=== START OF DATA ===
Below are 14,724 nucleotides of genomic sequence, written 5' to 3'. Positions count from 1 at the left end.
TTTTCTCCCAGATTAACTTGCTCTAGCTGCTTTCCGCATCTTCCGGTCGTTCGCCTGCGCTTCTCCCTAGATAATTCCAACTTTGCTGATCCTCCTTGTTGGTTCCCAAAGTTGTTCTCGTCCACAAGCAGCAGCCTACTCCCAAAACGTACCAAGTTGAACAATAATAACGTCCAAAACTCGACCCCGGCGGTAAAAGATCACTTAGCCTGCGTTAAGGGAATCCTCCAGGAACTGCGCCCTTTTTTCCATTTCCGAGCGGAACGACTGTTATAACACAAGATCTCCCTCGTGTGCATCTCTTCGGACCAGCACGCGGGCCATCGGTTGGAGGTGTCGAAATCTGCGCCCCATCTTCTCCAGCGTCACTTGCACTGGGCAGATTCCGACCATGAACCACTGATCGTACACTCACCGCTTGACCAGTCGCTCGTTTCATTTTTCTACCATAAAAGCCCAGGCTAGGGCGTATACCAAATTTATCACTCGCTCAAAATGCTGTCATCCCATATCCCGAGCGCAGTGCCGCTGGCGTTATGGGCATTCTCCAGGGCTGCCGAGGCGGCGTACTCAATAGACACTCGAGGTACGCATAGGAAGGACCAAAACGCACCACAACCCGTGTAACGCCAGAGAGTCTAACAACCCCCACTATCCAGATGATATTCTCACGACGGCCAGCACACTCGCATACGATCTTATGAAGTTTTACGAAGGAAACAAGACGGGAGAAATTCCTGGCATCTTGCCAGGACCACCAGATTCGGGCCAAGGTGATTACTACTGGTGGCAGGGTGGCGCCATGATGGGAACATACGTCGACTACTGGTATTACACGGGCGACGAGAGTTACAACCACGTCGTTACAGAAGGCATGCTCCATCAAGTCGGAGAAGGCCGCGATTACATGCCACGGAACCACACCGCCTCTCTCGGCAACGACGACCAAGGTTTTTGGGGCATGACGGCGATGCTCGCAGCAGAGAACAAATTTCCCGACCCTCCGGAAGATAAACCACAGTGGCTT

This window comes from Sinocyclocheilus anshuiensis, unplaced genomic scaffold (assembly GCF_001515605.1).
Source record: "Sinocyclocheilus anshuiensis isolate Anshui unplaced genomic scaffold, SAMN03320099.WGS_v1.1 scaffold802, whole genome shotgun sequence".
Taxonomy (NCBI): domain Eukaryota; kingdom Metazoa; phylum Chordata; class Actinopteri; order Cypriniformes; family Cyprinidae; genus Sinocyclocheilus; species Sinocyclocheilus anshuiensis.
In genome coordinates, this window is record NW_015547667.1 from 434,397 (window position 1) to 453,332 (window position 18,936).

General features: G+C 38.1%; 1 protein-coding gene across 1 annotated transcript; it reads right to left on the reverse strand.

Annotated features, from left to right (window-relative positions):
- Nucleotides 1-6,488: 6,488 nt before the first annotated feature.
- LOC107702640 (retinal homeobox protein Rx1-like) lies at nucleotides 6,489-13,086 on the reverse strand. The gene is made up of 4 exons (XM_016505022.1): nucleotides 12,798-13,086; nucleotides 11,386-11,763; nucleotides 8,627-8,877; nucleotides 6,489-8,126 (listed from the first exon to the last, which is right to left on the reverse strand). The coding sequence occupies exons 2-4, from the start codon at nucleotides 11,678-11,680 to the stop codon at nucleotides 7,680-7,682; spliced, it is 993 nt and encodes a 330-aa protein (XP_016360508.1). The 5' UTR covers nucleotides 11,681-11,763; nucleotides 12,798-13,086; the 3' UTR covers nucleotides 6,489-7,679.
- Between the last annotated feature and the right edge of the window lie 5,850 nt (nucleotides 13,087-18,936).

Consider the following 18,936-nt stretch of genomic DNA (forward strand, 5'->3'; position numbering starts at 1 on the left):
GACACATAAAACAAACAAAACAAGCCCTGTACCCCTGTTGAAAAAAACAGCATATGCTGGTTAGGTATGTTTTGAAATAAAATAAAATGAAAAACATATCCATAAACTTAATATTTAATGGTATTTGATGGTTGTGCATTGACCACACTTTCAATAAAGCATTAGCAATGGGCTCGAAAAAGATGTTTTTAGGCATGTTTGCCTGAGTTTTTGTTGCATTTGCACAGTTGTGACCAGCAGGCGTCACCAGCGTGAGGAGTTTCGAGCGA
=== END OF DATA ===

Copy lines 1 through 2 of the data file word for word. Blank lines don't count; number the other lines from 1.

Below are 14,724 nucleotides of genomic sequence, written 5' to 3'. Positions count from 1 at the left end.
TTTTCTCCCAGATTAACTTGCTCTAGCTGCTTTCCGCATCTTCCGGTCGTTCGCCTGCGCTTCTCCCTAGATAATTCCAACTTTGCTGATCCTCCTTGTTGGTTCCCAAAGTTGTTCTCGTCCACAAGCAGCAGCCTACTCCCAAAACGTACCAAGTTGAACAATAATAACGTCCAAAACTCGACCCCGGCGGTAAAAGATCACTTAGCCTGCGTTAAGGGAATCCTCCAGGAACTGCGCCCTTTTTTCCATTTCCGAGCGGAACGACTGTTATAACACAAGATCTCCCTCGTGTGCATCTCTTCGGACCAGCACGCGGGCCATCGGTTGGAGGTGTCGAAATCTGCGCCCCATCTTCTCCAGCGTCACTTGCACTGGGCAGATTCCGACCATGAACCACTGATCGTACACTCACCGCTTGACCAGTCGCTCGTTTCATTTTTCTACCATAAAAGCCCAGGCTAGGGCGTATACCAAATTTATCACTCGCTCAAAATGCTGTCATCCCATATCCCGAGCGCAGTGCCGCTGGCGTTATGGGCATTCTCCAGGGCTGCCGAGGCGGCGTACTCAATAGACACTCGAGGTACGCATAGGAAGGACCAAAACGCACCACAACCCGTGTAACGCCAGAGAGTCTAACAACCCCCACTATCCAGATGATATTCTCACGACGGCCAGCACACTCGCATACGATCTTATGAAGTTTTACGAAGGAAACAAGACGGGAGAAATTCCTGGCATCTTGCCAGGACCACCAGATTCGGGCCAAGGTGATTACTACTGGTGGCAGGGTGGCGCCATGATGGGAACATACGTCGACTACTGGTATTACACGGGCGACGAGAGTTACAACCACGTCGTTACAGAAGGCATGCTCCATCAAGTCGGAGAAGGCCGCGATTACATGCCACGGAACCACACCGCCTCTCTCGGCAACGACGACCAAGGTTTTTGGGGCATGACGGCGATGCTCGCAGCAGAGAACAAATTTCCCGACCCTCCGGAAGATAAACCACAGTGGCTT